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Courgettes are part of the group of Summer Squashes from the Americas. They have soft skins and a mild juicy flesh, and will not store for any length of time. They should be used as soon as possible after having been cut, as they do not store well, even in the fridge.

Two or three plants are all you are likely to need, as they produce so many Courgettes once they get going! The yellow ones are more attractive, but all types, green, round, should all be picked young, while they are still tender. The flowers can also be eaten.

Start them indoors or in Greenhouse. Use a good quality compost and sow the seed on edge in separate pots. Harden them off in a cold frame for two weeks. Plant out after all danger of frost has passed.

They are very vigorous plants and you should allow up to ¾ sq m per plant.

Protect from slugs and snails and keep well watered. Will benefit from plastic or cloche protection for the first month in their final positions, to protect from late frosts and cold winds.

Pick the fruit while they are still young, say up to 15 cm long.

Warning. On no account plant out these sub-tropical plants before the last expected date for frost in your area. This could be mid May for the mildest areas such as Southern coastal areas, and early June in the North of the UK. Even then, provide cloche or fleece protection for the first few weeks as cold nights and winds will cause plant damage. Gardeners are regularly caught out by late frosts occurring during the traditional cold period known as “The Ice Saints”, usually just before mid May. Remember, one night of a late frost will kill your sub-tropical plants!!

Pollination by Bees is required to set fruit for most varieties, except for the new parthenocarpic varieties (see below). Some growers have difficulty in getting the early fruits to set and start growing without rotting or dropping off. This can be caused by damp weather, poor light or lack of pollination by Bees. Try hand pollination. During a period of wet and damp weather, once the fruit has started to grow, remove the remains of the spent flower as it can cause rot to spread to the fruit. Place a tile or slate under the fruit to prevent rot if it touches the wet ground.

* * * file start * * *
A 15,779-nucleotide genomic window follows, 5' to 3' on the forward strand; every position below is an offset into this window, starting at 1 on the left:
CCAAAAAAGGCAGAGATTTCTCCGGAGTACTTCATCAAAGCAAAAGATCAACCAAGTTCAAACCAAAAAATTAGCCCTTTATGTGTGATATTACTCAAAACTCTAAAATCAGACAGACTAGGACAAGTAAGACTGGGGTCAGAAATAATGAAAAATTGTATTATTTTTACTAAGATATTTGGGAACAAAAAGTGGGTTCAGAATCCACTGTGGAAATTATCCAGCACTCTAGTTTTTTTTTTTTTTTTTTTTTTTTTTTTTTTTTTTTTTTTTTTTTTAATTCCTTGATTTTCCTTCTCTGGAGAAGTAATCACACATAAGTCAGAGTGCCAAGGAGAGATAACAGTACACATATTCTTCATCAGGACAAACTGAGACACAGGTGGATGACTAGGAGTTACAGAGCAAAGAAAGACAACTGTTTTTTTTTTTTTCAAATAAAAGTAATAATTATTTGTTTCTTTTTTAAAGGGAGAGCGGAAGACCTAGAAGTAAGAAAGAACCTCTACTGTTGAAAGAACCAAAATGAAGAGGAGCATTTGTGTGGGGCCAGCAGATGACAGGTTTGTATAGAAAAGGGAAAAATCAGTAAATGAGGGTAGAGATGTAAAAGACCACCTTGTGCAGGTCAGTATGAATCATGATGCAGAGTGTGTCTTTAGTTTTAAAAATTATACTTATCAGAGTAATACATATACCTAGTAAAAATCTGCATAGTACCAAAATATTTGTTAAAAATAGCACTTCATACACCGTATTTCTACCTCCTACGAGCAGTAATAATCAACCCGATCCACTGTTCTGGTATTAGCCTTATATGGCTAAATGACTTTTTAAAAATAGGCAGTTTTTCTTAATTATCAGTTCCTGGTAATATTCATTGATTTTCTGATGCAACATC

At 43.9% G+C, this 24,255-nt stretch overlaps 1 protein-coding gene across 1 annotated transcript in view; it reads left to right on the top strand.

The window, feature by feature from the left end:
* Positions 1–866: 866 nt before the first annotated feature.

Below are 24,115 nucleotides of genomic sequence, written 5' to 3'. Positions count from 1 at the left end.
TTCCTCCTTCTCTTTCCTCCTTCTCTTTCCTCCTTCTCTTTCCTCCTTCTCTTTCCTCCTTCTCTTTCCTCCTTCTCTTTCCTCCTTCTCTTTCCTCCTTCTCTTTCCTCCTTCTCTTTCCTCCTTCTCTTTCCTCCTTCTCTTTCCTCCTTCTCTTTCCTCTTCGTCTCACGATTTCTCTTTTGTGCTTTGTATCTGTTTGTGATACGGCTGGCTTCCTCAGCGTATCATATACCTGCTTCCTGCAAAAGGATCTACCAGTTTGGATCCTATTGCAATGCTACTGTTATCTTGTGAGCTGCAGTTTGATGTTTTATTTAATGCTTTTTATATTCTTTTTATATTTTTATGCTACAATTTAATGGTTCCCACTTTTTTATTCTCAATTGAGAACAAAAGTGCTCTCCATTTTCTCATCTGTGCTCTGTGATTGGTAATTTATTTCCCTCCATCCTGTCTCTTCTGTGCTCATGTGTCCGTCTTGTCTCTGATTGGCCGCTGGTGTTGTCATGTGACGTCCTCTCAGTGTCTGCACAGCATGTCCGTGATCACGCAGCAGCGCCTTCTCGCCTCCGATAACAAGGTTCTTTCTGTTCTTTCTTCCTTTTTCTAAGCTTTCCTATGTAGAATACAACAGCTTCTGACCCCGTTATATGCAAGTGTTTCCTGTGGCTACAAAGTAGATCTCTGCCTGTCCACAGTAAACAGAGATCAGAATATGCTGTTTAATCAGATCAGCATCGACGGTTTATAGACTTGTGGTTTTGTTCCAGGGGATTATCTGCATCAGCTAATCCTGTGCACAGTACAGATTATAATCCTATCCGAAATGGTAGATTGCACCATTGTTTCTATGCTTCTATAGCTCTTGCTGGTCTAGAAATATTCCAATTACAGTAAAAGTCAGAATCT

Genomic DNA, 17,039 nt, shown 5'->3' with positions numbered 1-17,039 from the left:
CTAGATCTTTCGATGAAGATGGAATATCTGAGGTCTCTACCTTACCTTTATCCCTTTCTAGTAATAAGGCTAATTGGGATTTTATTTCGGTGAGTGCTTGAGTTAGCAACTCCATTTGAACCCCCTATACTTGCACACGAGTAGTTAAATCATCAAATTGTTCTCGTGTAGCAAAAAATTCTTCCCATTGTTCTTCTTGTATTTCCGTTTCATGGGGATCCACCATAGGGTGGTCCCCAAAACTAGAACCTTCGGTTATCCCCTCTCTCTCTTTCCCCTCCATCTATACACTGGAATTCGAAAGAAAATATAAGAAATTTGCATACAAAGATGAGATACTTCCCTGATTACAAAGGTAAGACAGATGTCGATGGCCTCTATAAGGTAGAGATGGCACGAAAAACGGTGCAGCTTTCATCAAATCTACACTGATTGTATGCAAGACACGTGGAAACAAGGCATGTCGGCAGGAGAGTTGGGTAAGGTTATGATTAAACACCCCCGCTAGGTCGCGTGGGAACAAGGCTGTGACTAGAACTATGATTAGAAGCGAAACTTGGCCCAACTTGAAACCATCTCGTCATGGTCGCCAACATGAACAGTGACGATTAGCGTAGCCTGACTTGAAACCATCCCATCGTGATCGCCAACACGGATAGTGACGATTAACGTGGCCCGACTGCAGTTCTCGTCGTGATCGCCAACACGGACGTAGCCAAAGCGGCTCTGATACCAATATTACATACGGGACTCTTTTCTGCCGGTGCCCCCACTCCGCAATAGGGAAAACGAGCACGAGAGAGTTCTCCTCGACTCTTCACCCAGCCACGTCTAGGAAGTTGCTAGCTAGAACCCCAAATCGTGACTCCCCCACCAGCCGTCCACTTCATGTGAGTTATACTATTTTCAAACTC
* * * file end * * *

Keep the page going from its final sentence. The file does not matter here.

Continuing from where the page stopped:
Storage. Courgettes are best used fresh, but can be kept for 2 or 3 days in the fridge crispator. They can be pickled for longer term storage.

Courgette Pests and diseases. Slugs and snails can cause immense damage to the young seedlings and young plants, particularly when they are first planted out in their final positions. Make sure that you apply your chosen slug treatment immediately they are planted in their final positions.

Cucumber mosaic disease causes mottled leaves and distorted fruit, and any infected plants should be destroyed. I have never seen this disease.

Powdery Mildew can be a problem towards the end of the season, but most people do not bother about treatment.

Suggested varieties of Courgette.

Jemmer F1. A yellow skinned variety producing many Courgettes.

Tuscany F1  A very productive green skinned variety.

Parthenon F1 and Cavili F1. These two have a “parthenocarpic” habit, which means that they are claimed to be able to set fruit without pollination. This would be useful if you are growing under cloche protection or in a greenhouse.

Zapallito Del Tronco. This is a real find and is actually a variety of Winter Squash, Cucurbita Maxima. It is usually used when young and still light green, as a Courgette or even as a Cucumber. The consensus view is that when used as a Courgette, it is better tasting than a standard Courgette. In the areas surrounding Buenos Aries in Argentina, it is an important commercial crop when it is used while still young and tender.

If allowed to mature on the plant and harden off, it will store and keep till the following Spring. After storage, the skin can be peeled with a potato peeler, seeds removed and pan fried.

As It is a very large bush plant, allow 1 sq m. It should produce about 10 cannonball sized fruits.


COURGETTE  (Cucurbita pepo)